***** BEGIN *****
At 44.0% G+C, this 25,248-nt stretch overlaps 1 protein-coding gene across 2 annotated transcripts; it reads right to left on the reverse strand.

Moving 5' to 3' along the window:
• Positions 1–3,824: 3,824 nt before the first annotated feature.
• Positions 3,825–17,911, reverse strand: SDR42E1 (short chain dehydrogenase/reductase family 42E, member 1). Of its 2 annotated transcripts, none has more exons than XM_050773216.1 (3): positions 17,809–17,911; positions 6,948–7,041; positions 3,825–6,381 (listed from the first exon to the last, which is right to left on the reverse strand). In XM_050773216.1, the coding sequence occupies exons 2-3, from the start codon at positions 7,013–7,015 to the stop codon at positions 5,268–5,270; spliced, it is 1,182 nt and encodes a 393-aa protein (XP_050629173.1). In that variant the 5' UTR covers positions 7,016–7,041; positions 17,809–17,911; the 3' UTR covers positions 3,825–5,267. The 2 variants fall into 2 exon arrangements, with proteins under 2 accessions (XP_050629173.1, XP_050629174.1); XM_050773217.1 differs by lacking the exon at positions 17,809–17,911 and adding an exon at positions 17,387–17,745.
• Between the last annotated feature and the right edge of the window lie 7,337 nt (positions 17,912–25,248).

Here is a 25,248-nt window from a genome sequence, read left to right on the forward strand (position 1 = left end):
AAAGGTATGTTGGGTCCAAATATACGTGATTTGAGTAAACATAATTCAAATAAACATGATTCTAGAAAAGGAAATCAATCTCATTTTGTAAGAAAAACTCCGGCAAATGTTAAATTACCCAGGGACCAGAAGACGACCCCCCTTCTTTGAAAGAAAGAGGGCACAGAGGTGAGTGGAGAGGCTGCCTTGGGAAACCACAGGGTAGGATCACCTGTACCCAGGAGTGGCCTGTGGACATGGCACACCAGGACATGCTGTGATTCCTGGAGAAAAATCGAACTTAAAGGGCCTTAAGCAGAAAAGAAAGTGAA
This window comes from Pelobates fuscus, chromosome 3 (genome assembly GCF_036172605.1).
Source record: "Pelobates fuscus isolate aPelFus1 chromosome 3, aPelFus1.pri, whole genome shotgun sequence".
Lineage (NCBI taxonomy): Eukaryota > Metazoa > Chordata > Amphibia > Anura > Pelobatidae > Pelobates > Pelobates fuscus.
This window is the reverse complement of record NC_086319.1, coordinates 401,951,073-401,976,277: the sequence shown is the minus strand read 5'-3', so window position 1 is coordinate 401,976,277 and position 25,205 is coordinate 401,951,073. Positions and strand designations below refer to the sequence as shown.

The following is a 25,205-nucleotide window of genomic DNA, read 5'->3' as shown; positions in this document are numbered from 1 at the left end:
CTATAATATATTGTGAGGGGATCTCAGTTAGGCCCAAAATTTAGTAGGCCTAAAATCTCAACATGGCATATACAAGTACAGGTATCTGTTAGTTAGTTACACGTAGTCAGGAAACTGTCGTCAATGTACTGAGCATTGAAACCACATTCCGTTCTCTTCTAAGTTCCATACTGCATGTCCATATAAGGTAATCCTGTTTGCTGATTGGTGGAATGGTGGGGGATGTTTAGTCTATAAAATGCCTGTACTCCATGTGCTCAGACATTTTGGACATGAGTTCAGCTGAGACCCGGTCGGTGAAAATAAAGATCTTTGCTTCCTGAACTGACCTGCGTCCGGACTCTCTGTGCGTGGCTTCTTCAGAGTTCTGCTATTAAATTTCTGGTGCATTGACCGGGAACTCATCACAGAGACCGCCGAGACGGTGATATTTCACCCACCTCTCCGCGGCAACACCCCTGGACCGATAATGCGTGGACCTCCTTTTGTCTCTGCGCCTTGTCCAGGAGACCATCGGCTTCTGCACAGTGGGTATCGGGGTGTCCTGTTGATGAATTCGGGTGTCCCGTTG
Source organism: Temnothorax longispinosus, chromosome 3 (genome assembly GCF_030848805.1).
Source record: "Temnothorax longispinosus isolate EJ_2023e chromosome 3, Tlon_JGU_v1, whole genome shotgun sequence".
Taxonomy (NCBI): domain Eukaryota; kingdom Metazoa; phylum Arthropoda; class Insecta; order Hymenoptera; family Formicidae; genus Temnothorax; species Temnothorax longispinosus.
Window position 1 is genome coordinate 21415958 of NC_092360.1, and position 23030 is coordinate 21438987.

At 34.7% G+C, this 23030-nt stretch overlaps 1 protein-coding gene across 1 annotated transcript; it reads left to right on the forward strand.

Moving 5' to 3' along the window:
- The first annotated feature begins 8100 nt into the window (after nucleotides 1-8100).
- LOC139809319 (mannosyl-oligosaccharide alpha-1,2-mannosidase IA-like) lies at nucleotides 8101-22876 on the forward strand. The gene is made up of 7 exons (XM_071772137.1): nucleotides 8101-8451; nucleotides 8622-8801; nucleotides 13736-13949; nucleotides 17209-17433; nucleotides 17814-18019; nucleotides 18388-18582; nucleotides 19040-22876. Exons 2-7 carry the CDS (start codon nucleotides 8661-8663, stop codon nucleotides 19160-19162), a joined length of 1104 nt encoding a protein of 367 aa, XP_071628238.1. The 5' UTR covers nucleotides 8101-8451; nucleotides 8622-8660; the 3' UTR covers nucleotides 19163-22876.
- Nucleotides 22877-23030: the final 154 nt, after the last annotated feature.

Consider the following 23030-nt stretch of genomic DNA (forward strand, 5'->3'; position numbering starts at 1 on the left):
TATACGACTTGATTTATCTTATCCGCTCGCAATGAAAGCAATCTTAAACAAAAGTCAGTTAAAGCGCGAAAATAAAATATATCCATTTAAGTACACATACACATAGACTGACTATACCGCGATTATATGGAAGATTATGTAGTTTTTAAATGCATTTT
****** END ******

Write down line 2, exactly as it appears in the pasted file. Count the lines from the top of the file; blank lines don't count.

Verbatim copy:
Moving 5' to 3' along the window: